Some studies have also linked higher alcohol consumption to an increased risk of cataracts.10 This condition involves a cloudy or opaque area that forms on or near the normally clear lens of the eye.10 Cataracts may change a person’s vision, and without treatment, can cause blindness in one or both eyes. Typically, cataracts develop in older adults (e.g., 55 and older) as a result of age-related lens changes; however it is relatively more likely to develop in people who drink than those who do not.10
Considering Getting Help for Alcoholism?
Here are some links that can teach you more and help you get started.
How Can I Minimize My Risk of Vision Problems?
There are many reasons to stop drinking, and damage to vision—whether short- or long-term—is one of them. Binge drinking and other problematic patterns of alcohol consumption can lead to negative side effects such as lowered inhibitions, mood swings, loss of coordination and judgment, raised blood pressure and blurry or double vision.12 While these short-term side effects can be harmful, drinking heavily on a regular basis increases the risk of developing more serious conditions such as an alcohol use disorder (AUD).
According to the 2018 National Survey on Drug Use and Health (NSDUH), 14.4 million Americans over the age of 18 have an alcohol use disorder.13 Among U.S. adults, 1 in 6 binge drinks about 4 times a month, drinking 7 alcoholic beverages per binge. While not everyone who binge drinks has an AUD, it can be a very significant risk factor for the development of an AUD.
Alcoholism can develop when a person can no longer control their alcohol use, compulsively abuse it despite its negative ramifications, and/or experience emotional distress when they are not drinking.14 If you suspect that you or someone you care about has an AUD, it may be time to seek professional help.
The National Institute on Alcohol Abuse and Alcoholism (NIAAA), reports that alcohol addiction treatment can be very effective, with research showing that 1 year later, about 1/3 of people treated for alcohol problems show no further symptoms.15 Even at its most severe, alcoholism may be effectively managed with professional treatment and ongoing recovery efforts.15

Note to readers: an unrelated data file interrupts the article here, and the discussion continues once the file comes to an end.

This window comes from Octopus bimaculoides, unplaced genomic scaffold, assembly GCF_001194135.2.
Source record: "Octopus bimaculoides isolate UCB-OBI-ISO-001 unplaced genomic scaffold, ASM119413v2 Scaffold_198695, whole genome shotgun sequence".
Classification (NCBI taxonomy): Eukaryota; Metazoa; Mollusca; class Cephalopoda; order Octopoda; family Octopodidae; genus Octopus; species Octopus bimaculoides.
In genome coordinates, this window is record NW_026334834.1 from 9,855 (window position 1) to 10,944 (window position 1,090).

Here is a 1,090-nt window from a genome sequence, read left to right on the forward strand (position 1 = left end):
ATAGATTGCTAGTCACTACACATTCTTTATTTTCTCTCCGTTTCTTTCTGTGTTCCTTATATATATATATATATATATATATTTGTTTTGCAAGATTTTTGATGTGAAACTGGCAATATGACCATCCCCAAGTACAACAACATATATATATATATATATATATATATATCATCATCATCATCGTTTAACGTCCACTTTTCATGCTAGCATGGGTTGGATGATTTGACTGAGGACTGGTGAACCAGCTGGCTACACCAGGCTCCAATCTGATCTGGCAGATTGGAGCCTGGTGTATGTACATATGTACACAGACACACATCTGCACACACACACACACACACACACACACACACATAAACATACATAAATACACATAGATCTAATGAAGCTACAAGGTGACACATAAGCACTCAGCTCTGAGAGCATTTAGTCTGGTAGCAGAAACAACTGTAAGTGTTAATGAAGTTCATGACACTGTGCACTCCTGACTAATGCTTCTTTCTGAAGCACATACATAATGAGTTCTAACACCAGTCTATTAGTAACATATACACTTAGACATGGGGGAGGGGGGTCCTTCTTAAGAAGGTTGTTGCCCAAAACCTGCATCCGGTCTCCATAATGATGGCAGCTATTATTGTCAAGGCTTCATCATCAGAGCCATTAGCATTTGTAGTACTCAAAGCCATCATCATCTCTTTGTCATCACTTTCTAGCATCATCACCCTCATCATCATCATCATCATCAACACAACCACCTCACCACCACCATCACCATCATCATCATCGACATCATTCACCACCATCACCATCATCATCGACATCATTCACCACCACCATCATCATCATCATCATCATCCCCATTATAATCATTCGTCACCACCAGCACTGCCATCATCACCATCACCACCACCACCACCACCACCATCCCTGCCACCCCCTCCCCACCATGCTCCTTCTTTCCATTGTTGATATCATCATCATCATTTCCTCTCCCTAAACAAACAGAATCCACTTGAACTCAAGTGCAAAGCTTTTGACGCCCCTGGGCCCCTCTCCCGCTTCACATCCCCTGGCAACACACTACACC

Alcohol.org is a subsidiary American Addiction Centers (AAC) which provides a nationwide network of treatment providers ready to assist you on your recovery journey. Read more on AAC’s approach to alcohol addiction treatment or call our admissions navigators now to discuss your treatment options. Our hotline is available 24/7 at 1-888-685-5770 and is 100% confidential.
Fill out the form below to see if your insurance covers alcoholism treatment at one of AAC’s facilities.
. MedlinePlus. (2018). Blood Alcohol Level.
. Centers for Disease Control and Prevention. (2018). Fact Sheets – Alcohol Use and Your Health.
. Stanford University. (n.d.). What Is BAC?
. Centers for Disease Control and Prevention. (n.d.). Blood Alcohol Concentration.
. Silva, J., Cristino, E. D., Almeida, N. L., Medeiros, P., & Santos, N. (2017). Effects of acute alcohol ingestion on eye movements and cognition: A double-blind, placebo-controlled study. PloS one, 12(10), e0186061.
. Peragallo, J., Biousse, V., & Newman, N. J. (2013). Ocular manifestations of drug and alcohol abuse. Current opinion in ophthalmology, 24(6), 566–573.
. American Optometric Association. (n.d.). Dry Eye.
[8-15]. Sharma, P., & Sharma, R. (2011). Toxic optic neuropathy. Indian journal of ophthalmology, 59(2), 137–141.
. American Optometric Association. (n.d.). Nutrition and Age-Related Macular Degeneration.
. American Optometric Association. (n.d.). Cataract.
. Prakash, J., Ryali, V., Srivastava, K., Bhat, P. S., Shashikumar, R., & Singal, A. (2011). Tobacco-alcohol amblyopia: A rare complication of prolonged alcohol abuse. Industrial psychiatry journal, 20(1), 66–68.
. Dubowski, Kurt. ResearchGate. (2019). Stages of acute alcoholic influence/intoxication blood alcohol concentration grams/100 ml stage of alcoholic influence clinical signs/symptoms.
. Substance Abuse and Mental Health Services Administration. (2018). Results from the 2018 National Survey on Drug Use and Health.
. National Institute on Alcohol Abuse and Alcoholism. (2018). Alcohol Use Disorder.
. National Institute on Alcohol Abuse and Alcoholism. (2014). Treatment for Alcohol Problems: Finding and Getting Help.